In a world full of talkers, perhaps the greatest gift you can give another person is your undivided attention. Some ideas for transforming our experience of small talk.
As an introverted lawyer, I always dreaded small talk. Those interminable after-work soirees spent making inane and disingenuous conversation with strings of people whose faces all started to look the same by evening’s end. “I must be missing the point,” I often thought as I pictured myself at home in my pyjamas with a good book.
When I became a trainer and coach, I quickly realised that I was not alone in my fear and misunderstanding of this small beast writ large – many of my clients secretly had the same fear.
The dread of small talk is also partly culturally determined. In Germany, where I do most of my work, small talk perhaps comes even less naturally than in the Anglo-Saxon world and is sometimes seen as an unpleasant, but necessary hurdle to be overcome before getting down to business.
Are so many of us missing the point? I believe we are.
Perhaps you and I will never feel entirely comfortable with the prospect of a yet another work function or conference, but there are some concrete steps we can take to re-frame the idea and purpose of small talk and make it great again:
The quote at the start of this post is the moral philosopher, Immanuel Kant’s ‘Formula for Humanity.’ In short, he believed we should never use other people solely to achieve our own goals.
I think so many of us detest small talk because we are acutely aware of the fundamental dishonesty involved. We go into a conference or other event seeing other people as the sum of their titles and achievements and, most importantly, as a path to achieving what we want (a promotion, a referral or even just validation). Worse, we suspect other people of having exactly the same motives towards us.
What if we spoke to each other without any preconceptions or motives, but only with a sense of genuine curiosity about each other as people, as other human beings with similar hopes and fears, and with individual ideas and perspectives to share regardless of their station in life?
We spend far too much time in our interactions with others talking about ourselves or waiting for the other person to give us cues for what we should say next, so we can sound intelligent or accomplished. This is hearing, not listening.
So often during coaching, I will role-play a small-talk scenario and include a key piece of personal information (for example, ‘We went hiking yesterday’) only to have my conversation partner completely ignore the point or add that he or she likes hiking too and proceed to speak for the next few minutes about his or her most recent hiking experiences.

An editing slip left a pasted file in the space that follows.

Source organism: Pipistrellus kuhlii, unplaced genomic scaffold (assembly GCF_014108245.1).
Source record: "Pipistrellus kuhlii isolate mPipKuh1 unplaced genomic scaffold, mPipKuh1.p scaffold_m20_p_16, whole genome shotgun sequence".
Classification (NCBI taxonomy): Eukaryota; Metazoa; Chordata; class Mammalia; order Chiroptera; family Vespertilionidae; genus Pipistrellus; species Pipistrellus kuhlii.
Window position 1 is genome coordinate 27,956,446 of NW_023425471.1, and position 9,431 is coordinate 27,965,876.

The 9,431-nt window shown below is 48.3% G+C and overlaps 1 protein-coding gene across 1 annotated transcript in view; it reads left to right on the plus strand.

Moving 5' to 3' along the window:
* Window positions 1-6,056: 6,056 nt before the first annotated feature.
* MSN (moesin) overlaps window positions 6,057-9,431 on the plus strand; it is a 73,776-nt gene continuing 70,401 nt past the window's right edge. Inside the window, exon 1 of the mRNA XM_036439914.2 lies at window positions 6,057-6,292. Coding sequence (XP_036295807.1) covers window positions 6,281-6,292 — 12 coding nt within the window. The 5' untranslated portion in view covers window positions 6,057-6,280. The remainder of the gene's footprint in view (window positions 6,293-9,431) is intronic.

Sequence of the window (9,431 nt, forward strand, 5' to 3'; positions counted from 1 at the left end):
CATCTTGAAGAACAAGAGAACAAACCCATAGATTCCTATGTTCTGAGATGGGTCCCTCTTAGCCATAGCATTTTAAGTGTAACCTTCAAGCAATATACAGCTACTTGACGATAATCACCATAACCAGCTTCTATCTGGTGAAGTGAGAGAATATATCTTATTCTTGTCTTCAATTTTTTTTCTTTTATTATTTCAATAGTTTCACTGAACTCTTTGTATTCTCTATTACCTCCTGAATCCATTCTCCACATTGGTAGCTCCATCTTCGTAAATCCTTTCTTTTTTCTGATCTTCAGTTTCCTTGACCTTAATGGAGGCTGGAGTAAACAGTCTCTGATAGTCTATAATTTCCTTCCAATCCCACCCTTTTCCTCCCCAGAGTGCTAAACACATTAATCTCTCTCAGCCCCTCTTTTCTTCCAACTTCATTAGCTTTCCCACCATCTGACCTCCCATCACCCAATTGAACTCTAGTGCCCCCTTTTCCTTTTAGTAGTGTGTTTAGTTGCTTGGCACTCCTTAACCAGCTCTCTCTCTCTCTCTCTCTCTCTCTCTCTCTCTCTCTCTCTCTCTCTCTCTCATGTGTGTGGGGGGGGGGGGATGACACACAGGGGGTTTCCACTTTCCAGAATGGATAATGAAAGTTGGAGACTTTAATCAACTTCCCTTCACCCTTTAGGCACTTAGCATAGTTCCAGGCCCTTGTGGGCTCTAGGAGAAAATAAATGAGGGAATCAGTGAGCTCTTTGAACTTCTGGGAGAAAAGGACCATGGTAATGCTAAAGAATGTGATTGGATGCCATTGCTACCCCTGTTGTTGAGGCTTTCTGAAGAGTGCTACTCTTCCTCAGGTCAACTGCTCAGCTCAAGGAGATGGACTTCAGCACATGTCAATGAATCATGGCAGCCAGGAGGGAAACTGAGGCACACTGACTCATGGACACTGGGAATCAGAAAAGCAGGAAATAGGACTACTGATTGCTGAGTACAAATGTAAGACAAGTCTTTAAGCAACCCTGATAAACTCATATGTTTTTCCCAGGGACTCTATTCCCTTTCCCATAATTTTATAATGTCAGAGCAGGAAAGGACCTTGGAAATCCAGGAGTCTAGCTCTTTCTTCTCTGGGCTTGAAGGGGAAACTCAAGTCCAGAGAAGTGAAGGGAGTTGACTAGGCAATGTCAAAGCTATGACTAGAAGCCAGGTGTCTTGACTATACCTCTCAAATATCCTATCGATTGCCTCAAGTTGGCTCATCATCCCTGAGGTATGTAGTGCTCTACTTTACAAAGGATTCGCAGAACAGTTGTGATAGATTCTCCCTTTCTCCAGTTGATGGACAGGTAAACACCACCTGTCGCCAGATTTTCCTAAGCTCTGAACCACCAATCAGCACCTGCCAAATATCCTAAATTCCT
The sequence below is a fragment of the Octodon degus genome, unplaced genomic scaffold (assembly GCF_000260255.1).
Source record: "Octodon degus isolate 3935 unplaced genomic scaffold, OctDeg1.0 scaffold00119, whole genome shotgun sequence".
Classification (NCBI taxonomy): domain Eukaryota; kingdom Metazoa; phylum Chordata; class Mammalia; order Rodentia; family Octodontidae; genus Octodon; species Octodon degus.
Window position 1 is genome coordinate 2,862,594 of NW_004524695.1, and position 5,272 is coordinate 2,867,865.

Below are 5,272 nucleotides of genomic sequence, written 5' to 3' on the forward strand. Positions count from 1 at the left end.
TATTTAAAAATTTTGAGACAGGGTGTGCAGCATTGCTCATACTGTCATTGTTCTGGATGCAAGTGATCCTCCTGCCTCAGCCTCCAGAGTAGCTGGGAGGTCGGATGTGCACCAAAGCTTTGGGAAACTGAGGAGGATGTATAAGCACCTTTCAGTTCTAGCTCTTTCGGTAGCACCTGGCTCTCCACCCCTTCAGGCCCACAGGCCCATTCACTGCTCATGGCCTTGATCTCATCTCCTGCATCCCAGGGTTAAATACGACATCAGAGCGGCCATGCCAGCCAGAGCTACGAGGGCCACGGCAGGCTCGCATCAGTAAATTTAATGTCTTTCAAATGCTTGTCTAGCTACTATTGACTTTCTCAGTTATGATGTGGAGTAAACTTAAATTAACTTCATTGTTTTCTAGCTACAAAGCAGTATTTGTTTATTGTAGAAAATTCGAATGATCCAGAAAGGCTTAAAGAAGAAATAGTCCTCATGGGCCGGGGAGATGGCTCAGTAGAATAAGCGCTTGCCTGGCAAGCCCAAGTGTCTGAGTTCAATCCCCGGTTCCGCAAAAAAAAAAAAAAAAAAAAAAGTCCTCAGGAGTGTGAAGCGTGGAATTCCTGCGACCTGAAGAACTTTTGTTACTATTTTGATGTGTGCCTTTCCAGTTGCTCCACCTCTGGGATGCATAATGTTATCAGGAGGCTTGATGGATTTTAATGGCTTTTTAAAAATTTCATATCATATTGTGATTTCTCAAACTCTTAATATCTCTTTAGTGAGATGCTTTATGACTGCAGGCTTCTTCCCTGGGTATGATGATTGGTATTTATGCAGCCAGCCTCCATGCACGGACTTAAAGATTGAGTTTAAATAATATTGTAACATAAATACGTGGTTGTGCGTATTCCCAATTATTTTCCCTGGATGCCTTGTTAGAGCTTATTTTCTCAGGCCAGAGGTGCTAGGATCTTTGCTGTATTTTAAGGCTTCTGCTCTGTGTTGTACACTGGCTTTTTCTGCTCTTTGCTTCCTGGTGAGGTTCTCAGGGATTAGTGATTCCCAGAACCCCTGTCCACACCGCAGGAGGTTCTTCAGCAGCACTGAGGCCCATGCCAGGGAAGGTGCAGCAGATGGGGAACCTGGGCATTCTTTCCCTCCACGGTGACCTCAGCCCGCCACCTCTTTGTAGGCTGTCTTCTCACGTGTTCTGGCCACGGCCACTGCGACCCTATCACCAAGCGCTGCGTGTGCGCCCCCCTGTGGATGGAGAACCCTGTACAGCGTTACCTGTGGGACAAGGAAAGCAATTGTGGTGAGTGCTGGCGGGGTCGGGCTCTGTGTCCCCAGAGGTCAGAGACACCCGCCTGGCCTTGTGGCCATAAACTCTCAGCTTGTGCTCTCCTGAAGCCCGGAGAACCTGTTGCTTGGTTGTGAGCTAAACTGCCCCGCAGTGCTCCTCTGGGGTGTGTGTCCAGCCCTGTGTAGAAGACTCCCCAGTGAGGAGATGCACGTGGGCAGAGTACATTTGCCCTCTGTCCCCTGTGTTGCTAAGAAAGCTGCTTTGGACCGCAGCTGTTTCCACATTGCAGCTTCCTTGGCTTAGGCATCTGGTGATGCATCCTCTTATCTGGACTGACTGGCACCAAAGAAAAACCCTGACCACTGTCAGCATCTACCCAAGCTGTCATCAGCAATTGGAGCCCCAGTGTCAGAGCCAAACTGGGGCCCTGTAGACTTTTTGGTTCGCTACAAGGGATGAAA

Why not ask a question instead? “What do you like about hiking?” “Where have you hiked before?” “How often do you go hiking?” Often, the answer will surprise you and be the gateway to a more meaningful conversation with fewer awkward pauses and, more importantly, serve to create a genuine connection with the other person.
In a world full of talkers, perhaps the greatest gift you can give another person is your undivided attention.
The inspiration for this post came from a beautifully-written piece on the art of small talk (outside a business context) from the School of Life in London. They have this to say:
“The skilled conversationalist doesn’t insist that atmospheric or traffic conditions or where a person has been at the seaside are inherently unworthy of discussion. They know that what a person feels about a cloudy afternoon might be a highway to their soul or that their experiences around parking might provide clues to authority or their relations with their parents. They are not put off by having to work with humble matter; they are deft enough to use whatever is to hand.”
I really recommend reading the full post, ‘What to do at parties if you hate small talk.’
Too many of us leave a small-talk interaction as if we were trying to escape a burning building. “Oh my, look at the time. Bye!” “Oh look, there’s Jack. I must run.” “I really need a drink now. See you later!”
All the good work you’ve done during a conversation can be instantly undone by a rude or abrupt departure, or a fake excuse.
A measure of empathy is needed here: how would I feel if someone did the same thing to me?
Once again,a genuine expression of respect and appreciation for the conversation you’ve just had can go a long way towards cementing your relationship with the other person.
“I’ve really enjoyed speaking to you. Maybe we can catch up again later and pick up where we left off.”
And on that note, I leave you.